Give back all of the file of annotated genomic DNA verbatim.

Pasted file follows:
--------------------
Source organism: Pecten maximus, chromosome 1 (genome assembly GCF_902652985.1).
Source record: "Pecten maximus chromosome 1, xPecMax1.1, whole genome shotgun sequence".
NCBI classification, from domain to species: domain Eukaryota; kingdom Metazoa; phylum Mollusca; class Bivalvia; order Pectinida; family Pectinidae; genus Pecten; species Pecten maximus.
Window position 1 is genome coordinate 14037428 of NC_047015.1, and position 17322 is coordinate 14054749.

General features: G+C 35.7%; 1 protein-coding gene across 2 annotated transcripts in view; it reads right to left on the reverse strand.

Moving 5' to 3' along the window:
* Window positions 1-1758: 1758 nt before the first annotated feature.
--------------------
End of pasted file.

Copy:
Source organism: Pecten maximus, chromosome 1 (genome assembly GCF_902652985.1).
Source record: "Pecten maximus chromosome 1, xPecMax1.1, whole genome shotgun sequence".
NCBI classification, from domain to species: domain Eukaryota; kingdom Metazoa; phylum Mollusca; class Bivalvia; order Pectinida; family Pectinidae; genus Pecten; species Pecten maximus.
Window position 1 is genome coordinate 14037428 of NC_047015.1, and position 17322 is coordinate 14054749.

General features: G+C 35.7%; 1 protein-coding gene across 2 annotated transcripts in view; it reads right to left on the reverse strand.

Moving 5' to 3' along the window:
* Window positions 1-1758: 1758 nt before the first annotated feature.